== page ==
Meghan, Harry, William and Kate get festive amid rift rumours
Christmas has arrived at Kensington Palace for Harry, Meghan, William and Kate.
A spectacular tree has been spotted in the palace grounds, adorned with twinkling fairy lights and giant baubles, reports The Sun.
The gigantic 10-metre tree certainly looks fit for royalty and was part of the palace’s festive makeover.
The tree will act as a centrepiece for the Kensington royal residence and will be lit up throughout the Christmas period.
It is located in the palace grounds and marks the official start of the dukes and duchess’ yuletide season.
The Historical Royal Palace charity uploaded a video on Twitter of the stunning tree being decorated ahead of its unveiling.
This tree will mark the first Christmas Harry and Meghan will spend at their home in Kensington Palace.
But it could also be their last as they are set to relocate to Frogmore Cottage in Windsor next year, where they will welcome their first child.
The move comes as Meghan and Kate have found themselves at the centre of a rift storm as rumours circulate about the pair falling out at least a year ago.
Not to be beaten, Buckingham Palace has also gone all out for its own Christmas decorations — and as expected, they’ve done so in style.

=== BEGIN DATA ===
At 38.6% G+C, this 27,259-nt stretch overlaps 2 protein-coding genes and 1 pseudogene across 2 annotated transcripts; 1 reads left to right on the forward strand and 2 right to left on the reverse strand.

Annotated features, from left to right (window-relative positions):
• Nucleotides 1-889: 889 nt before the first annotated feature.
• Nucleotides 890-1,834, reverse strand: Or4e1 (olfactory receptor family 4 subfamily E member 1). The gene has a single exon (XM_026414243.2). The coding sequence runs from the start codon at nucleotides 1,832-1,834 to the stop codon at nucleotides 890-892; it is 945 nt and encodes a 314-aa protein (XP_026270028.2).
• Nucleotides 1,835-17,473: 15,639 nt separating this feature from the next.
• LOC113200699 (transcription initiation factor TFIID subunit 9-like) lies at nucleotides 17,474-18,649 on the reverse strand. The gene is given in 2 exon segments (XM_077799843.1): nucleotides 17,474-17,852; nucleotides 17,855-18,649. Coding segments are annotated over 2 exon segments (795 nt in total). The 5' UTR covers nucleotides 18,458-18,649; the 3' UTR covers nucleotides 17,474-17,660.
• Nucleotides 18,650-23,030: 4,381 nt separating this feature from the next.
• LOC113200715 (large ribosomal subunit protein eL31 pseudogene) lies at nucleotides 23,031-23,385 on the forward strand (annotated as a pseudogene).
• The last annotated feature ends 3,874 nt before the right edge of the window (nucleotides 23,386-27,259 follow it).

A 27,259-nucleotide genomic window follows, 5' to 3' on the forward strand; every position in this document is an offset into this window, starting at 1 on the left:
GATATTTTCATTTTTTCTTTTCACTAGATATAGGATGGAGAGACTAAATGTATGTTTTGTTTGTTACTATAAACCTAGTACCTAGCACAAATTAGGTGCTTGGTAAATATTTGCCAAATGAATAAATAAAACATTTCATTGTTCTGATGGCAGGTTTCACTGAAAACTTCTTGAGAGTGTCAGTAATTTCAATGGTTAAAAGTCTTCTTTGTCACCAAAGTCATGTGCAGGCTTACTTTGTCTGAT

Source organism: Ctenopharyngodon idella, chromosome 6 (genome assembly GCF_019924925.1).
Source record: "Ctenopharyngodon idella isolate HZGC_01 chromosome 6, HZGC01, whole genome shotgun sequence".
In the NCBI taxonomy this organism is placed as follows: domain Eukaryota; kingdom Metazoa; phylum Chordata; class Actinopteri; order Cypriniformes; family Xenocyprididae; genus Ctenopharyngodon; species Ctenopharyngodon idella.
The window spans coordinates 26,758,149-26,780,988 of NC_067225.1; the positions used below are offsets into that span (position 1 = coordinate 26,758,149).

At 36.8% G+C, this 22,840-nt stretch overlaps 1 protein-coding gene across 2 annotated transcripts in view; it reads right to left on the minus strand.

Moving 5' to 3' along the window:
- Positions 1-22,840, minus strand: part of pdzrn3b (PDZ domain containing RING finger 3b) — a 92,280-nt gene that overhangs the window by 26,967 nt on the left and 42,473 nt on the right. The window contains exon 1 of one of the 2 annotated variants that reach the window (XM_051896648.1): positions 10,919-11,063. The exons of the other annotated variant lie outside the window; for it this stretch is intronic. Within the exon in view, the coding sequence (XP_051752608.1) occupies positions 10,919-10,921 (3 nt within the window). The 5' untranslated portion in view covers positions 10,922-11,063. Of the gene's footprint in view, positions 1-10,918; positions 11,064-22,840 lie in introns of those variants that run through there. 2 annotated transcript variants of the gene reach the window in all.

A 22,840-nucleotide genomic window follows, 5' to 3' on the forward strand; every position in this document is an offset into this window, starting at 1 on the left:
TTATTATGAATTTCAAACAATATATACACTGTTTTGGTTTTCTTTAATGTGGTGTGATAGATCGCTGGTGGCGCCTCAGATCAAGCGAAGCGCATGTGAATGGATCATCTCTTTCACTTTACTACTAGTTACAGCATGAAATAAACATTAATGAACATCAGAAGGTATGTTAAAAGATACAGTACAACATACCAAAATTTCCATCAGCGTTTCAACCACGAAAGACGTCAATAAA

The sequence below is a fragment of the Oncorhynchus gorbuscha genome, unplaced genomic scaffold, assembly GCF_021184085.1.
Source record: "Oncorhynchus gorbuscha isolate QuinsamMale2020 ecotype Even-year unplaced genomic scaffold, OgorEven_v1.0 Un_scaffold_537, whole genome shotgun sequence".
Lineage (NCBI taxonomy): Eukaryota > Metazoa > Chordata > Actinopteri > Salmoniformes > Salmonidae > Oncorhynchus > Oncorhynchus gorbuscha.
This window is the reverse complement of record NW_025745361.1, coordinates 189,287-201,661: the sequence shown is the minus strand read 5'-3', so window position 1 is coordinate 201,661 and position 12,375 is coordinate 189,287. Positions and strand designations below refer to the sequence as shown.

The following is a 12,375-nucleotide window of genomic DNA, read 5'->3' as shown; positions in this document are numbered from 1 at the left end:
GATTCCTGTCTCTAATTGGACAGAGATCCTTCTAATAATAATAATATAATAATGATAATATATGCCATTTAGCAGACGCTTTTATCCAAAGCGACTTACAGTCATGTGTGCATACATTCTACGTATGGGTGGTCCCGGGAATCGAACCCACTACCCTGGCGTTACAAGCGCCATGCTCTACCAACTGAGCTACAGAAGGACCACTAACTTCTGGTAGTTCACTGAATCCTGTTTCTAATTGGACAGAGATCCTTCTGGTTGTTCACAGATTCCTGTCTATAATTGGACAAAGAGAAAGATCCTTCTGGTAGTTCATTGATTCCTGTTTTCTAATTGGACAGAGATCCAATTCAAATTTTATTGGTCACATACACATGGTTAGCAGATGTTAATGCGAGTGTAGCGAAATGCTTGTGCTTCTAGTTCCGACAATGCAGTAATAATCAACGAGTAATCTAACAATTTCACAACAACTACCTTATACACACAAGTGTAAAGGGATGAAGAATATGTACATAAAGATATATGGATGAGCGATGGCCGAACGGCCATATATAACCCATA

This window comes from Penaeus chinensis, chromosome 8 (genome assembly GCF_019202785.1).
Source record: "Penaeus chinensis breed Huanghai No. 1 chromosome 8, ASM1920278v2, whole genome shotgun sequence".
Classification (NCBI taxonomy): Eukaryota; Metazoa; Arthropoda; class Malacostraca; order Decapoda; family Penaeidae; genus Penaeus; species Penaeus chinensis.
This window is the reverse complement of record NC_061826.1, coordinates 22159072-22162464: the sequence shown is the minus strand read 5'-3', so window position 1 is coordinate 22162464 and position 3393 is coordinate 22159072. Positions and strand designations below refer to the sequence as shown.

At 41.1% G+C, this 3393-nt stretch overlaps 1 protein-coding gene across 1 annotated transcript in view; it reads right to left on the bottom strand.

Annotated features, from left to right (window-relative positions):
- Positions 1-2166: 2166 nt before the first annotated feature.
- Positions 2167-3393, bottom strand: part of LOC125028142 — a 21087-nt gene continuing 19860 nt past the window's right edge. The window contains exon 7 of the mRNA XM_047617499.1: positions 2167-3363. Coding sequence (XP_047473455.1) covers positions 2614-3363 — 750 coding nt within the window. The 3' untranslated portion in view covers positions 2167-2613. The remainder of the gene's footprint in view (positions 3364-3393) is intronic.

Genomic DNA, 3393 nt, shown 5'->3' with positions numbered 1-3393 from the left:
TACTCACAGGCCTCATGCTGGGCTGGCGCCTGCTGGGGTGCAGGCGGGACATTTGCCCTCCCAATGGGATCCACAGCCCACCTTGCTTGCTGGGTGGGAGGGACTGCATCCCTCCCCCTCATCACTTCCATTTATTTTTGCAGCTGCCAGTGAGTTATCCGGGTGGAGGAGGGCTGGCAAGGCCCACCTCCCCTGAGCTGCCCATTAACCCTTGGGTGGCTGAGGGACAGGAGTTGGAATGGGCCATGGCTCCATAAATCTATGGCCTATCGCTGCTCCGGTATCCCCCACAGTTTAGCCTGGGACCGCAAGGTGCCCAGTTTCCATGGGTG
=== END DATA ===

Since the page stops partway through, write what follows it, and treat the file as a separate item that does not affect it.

Over on Instagram, they’ve given us a glimpse of the ornate display in Buckingham Palace’s Marble Hall.
There are three large Christmas trees — which were grown in Windsor — as well as a garland fixed along the grand staircase.
The trees have been decorated with some very fitting ornaments, which come in the shape of crowns, crests and carriages.
The garland is just as glamorous, with velvet bows and colourful baubles lining the golden banister.
Sparkling white lights finish off the festive arrangement.
In the post’s caption, it’s explained: “The custom of displaying Christmas trees was introduced to Britain in the late 18th century by Queen Charlotte, consort of King George III, although it was a yew tree rather than a fir that was used.
“The Christmas tree was popularised by Queen Victoria and Prince Albert in the nineteenth century.”